Parent Peer Support Workers

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What is children and young people’s parent carer peer support?

One of the best things about being a parent or carer is that you join a very large club of people who have similar experiences to you and who can help you think things through. You may have experienced or even delivered peer support from or to other parents and carers. The conversations that happen in baby groups, with friends and family, at the school gates where one person gives another support and advice based on their experiences is all peer support.

But what happens if your child or young person begins to develop emotional or mental health problems? Some of us find it difficult to talk to others, or feel ashamed. Sometimes you don’t know if what is being suggested will improve matters or make them worse. Sometimes services - whether in school or the NHS - can’t help, and sometimes when they do it can leave parents and carers feeling like they are to blame. But for some of us who have learned the hard way how to help our child deal with their mental health issues, the things we most want to do are to help other parents in the same situation, to offer hope, and to share what got us through difficult times.

Many children and young people’s mental health services recognise how important parents and carers are in supporting not just their own child, but others who are trying to do the same for their children. Parent Carer Peer Support (PCPS) networks are growing across the country, and the Charlie Waller Trust is helping this gather pace and momentum. We particularly want to make sure that PCPS workers get the right training and support, not just so they can offer the best help possible but also so that they themselves feel comfortable in this role.

Diverse group of young people holding banner of positive words

What sort of things can trained parent/carer peer support workers do?

They can:

  • Offer one to one practical advice and support to give parents/carers confidence in their ability to help their child and confidence in the mental health service their child receives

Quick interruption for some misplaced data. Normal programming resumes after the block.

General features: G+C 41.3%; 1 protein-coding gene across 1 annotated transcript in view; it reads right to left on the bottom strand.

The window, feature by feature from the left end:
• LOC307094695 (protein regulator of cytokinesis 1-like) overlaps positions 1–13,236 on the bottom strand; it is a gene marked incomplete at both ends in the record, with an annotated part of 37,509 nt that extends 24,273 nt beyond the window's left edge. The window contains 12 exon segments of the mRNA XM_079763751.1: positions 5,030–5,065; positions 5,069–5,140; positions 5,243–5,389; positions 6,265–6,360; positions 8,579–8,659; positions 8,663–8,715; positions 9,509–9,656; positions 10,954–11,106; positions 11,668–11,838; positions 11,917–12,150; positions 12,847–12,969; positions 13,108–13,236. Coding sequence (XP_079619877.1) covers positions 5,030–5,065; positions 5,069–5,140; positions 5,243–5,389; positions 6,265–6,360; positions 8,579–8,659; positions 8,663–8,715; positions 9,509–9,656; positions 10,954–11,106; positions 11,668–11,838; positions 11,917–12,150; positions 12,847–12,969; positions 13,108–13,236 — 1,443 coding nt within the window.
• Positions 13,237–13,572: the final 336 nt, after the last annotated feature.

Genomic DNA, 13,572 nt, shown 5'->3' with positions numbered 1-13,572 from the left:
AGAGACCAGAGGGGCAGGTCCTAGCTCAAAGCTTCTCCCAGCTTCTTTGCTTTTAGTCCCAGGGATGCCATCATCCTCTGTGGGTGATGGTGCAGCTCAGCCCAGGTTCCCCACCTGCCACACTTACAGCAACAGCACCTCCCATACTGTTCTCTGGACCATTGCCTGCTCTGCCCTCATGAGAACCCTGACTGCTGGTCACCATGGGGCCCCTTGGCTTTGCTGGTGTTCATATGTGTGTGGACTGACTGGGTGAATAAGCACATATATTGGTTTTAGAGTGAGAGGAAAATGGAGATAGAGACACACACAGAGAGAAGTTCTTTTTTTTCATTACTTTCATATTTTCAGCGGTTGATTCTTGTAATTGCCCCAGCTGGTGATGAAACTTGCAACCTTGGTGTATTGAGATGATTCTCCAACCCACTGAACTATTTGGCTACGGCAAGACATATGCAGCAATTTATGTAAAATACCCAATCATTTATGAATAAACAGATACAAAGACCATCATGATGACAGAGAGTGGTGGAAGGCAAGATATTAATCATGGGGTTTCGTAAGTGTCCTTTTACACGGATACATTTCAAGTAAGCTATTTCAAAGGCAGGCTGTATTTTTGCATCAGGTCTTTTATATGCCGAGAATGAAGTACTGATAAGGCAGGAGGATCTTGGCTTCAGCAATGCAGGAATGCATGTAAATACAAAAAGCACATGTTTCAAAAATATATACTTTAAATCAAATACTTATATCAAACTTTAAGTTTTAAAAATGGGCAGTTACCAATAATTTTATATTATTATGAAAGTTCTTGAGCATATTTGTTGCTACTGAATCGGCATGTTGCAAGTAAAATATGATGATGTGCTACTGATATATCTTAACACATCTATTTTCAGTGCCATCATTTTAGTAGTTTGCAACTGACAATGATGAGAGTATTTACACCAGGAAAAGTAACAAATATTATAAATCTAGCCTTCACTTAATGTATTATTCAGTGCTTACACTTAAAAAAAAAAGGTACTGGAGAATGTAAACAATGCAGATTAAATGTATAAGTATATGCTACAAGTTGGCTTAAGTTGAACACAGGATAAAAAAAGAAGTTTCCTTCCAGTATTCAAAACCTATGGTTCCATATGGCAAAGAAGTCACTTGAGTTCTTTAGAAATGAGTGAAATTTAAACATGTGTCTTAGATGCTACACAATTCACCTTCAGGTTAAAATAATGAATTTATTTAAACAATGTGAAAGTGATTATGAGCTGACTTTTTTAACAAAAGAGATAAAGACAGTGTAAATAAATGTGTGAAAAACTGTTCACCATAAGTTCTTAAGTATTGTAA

• Use lived experience to provide hope and encouragement to other families to help them identify their own strengths, needs and goals
  • Develop or enhance existing support in a variety of ways e.g. face-to-face and digital support groups, one-to-one support, support via social media platforms, email, and text-based systems.
  • Provide needs-led, inclusive and targeted support to different communities e.g. dads/male carers, adoptive families, black and ethnic minority groups from a workforce that is culturally aware of the needs of family members since they have similar experiences and come from the same community
  • Understand and support parents/carers to navigate the CYPMH system to ensure access to the most appropriate support for their needs
  • Support and extend the work of clinical teams by ensuring evidence-based information and interventions are explained, understood, shared and promoted in a setting that is collaborative and non-judgmental which helps families to adopt the strategies and use them
  • Work in partnership with mental health services across the whole pathway, from raising awareness regarding early signs e.g. by co-delivering training sessions within education settings, to supporting those waiting for assessment/treatment and families in crisis situations